However, rapid growth in the LED industry did not begin until the 1980s when Gallium Aluminum Arsenides (GaAIAs) were developing, providing "superbright" LEDs (10x brighter than LEDs in use at the time) – "first in red, then yellow and … green, "which also requires less voltage providing energy savings. [5] This led to the concept of the first LED flashlight, in 1984.

Then in parallel with emerging laser diode technology, which focused on maximizing light output, the first "ultrabright" LEDs were created in the early 1990s through the use of Indium Gallium Aluminum Phosphide (InGaAIP) led in part by Toshiba's creation of an LED that " 90% or more of the generated light … "In addition, during this same period, it was discovered that different colors, including" white "(although a" true "white light was only recently produced through the use of an organic LED OLED (by Cambridge Display Technology, in the UK) could have produced through "adjustments in the size of the energy band gap" when Indium Gallium Aluminum Phosphide (InGaAIP) was used, much in part because of the work of Shuji Nakamura of Nichia Corporation , who developed the world's first blue LED in 1993. [6] Today, this technology is used to produce LEDs that even emit "exotic colors" such as pink, purple and aqua as well as "genuine ultra-violet 'black' l ight. [7]

A critical milestone was reached in 1997 when it became cost effective to produce "high brightness" LEDs in which the intensity (benefits) exceeded the associated costs to produce it.
In conjuction with this milestone, newer technology is emerging that will likely reduce costs even further (and improve lighting) – the introduction of quantum dots or microscopic crystals [8]

Advantages

The advantages of adopting LEDs to provide sole source lighting for every application are significant. LEDs emit virtually no heat (wasted energy) and are "in fact … cool to the touch" unlike incandescent light bulbs. They are also more durable (encased in a hardened shell and resistant to vibration and shocks) than and last up to 50 times longer than traditional incandescent and fluorescent bulbs (some can be used for up to 10 years), and they "use a greater proportion of the electricity flow through them "translating into" savings for consumers. " [9] According to the US Department of Energy," widespread adoption of LEDs could cut US consumption of electricity for lighting by 29% " [10] since they require less energy to function and by their nature, reduce the amount of air conditioning needed to keep areas cool and comfortable.

The shape of LEDs also provides lighting benefits when compared to that of traditional bulbs. Unlike incandescent and fluorescent bulbs, LEDs do not require the use of an external reflector to collect and direct their light. In addition, "LEDs light up very quickly … achiev [ing] full brightness in approximately 0.01 seconds – 10 times faster than" traditional bulbs. [11]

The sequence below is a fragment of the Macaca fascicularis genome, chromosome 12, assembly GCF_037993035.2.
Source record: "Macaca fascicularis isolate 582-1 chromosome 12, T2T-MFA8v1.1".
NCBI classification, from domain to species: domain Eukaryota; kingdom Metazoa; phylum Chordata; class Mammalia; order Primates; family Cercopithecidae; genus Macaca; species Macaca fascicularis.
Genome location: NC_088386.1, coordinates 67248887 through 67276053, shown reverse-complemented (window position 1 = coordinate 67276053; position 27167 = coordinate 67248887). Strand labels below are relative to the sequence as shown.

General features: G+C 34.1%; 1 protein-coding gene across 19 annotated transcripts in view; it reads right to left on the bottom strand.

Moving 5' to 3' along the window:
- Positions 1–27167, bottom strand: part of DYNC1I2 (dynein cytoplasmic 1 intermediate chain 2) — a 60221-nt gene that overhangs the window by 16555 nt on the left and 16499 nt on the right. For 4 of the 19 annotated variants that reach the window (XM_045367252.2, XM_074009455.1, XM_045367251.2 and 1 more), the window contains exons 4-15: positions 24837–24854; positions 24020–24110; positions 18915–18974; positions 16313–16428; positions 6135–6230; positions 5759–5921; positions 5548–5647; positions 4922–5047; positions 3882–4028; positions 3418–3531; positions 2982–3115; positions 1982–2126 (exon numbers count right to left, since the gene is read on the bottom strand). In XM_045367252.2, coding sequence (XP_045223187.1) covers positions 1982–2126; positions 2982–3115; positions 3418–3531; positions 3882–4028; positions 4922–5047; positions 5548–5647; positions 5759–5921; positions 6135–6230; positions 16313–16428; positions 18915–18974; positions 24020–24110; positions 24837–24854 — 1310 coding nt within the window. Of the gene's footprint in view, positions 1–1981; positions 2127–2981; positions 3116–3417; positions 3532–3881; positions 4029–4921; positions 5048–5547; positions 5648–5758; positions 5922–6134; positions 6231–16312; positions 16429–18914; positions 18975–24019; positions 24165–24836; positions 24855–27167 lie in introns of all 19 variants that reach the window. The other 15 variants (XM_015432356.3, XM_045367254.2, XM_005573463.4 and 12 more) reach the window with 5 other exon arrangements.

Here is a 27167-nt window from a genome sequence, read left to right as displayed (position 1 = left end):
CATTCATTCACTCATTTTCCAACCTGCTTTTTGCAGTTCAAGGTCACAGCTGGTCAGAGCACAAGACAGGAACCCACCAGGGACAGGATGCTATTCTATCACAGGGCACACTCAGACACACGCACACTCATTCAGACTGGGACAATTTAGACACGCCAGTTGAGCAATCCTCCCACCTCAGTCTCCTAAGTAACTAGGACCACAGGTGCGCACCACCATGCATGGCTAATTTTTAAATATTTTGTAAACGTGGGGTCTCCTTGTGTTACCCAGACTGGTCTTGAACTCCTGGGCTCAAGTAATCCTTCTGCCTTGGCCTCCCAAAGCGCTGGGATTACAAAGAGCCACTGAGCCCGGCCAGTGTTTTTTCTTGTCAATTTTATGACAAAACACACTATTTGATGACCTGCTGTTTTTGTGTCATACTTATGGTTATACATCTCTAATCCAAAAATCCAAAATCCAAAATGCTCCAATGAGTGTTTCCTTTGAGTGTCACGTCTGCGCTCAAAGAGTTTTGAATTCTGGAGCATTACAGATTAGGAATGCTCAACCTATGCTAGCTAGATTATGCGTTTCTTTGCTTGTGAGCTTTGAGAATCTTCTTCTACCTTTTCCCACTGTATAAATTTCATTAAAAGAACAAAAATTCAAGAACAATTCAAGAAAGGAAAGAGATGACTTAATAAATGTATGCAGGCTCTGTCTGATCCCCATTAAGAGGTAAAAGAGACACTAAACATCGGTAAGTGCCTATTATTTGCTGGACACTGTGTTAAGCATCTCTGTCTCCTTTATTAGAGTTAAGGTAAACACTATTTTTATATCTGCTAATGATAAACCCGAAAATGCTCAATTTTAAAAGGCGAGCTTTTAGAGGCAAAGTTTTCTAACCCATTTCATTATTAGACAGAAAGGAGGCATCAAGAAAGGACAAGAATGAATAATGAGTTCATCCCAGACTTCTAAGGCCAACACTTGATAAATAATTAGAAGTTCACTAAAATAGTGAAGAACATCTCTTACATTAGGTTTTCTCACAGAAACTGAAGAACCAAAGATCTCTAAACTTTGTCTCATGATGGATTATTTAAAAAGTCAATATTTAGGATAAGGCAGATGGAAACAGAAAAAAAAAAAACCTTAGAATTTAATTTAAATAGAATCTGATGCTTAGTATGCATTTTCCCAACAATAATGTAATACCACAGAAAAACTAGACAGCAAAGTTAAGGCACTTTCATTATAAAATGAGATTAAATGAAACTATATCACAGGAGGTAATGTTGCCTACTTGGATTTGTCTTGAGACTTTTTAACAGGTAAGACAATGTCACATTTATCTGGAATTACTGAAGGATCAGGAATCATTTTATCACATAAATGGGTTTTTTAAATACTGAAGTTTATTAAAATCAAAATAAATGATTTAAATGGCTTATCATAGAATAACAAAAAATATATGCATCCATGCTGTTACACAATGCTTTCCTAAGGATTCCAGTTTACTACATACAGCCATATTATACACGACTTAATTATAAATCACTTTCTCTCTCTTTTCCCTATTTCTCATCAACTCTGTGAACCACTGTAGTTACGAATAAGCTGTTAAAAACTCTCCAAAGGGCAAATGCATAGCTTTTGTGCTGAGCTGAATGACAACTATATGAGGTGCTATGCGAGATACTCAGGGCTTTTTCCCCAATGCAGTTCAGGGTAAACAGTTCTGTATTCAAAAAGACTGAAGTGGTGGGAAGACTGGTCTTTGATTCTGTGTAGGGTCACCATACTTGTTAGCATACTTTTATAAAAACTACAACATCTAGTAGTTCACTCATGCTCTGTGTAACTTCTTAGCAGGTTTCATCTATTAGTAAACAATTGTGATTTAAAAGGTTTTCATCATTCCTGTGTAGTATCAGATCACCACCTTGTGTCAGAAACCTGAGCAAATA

LEDs also produce no ultra-violet output, which can damage fabrics, unlike traditional bulbs; they are light-weight, ecologically friendly, and can produce different colors (without the use of color filters) based on the amount of power provided to each primary color ensuring that electricity is not wasted. The Massachusetts Institute of Technology (Nano Structures Lab) is currently conducting research that could lead to the creation of an LED "where both color and intensity (brightness) can be set electronically." [12]

Uses and the Future

As LEDs gain a greater portion of the lighting market, they are currently used in a variety of devices and applications ranging from traffic control devices (eg traffic lights, which include the single signal device that changes colors from green to yellow to red), barricade lights, hazard signs, message displays (eg Times Square, New York, commodities and news message boards, scoreboards), cellphones, televisions, large video screens used at sporting and other outdoor events (eg Miami Dolphins end-zone screen), calculators, digital clocks and watches, flashlights (including models for which 60 seconds of manual winding provides one-hour of light, eliminating the need to stockpile fresh batteries for emergencies), Christmas lights, airport runway lights, buoy lights, and automated applications (eg indicator lights as well as head lights and signal lights in some vehicles; driver's of the new 2006 Ford Mustang can even change the color (125 different variants) of their "LED-laden da shboard by using the 'MyColor' feature " [13] ).

In fact the automotive industry plans to replace all bulbs with LEDs by 2010, while efforts are currently underway to replace all traffic signals with LED devices. At the same time, plans are in place to use LEDs to light streets as well as much of the Third World and other areas "with no means of electricity" since "solar charged batteries" can power LEDs for the duration of each night. [14]

In addition, "Phillips Electronics is developing remote-controlled LED room lighting [while] Boeing Corp. plans to use LED's through the interior of its new 787 Dreamliner commercial jet. " [15]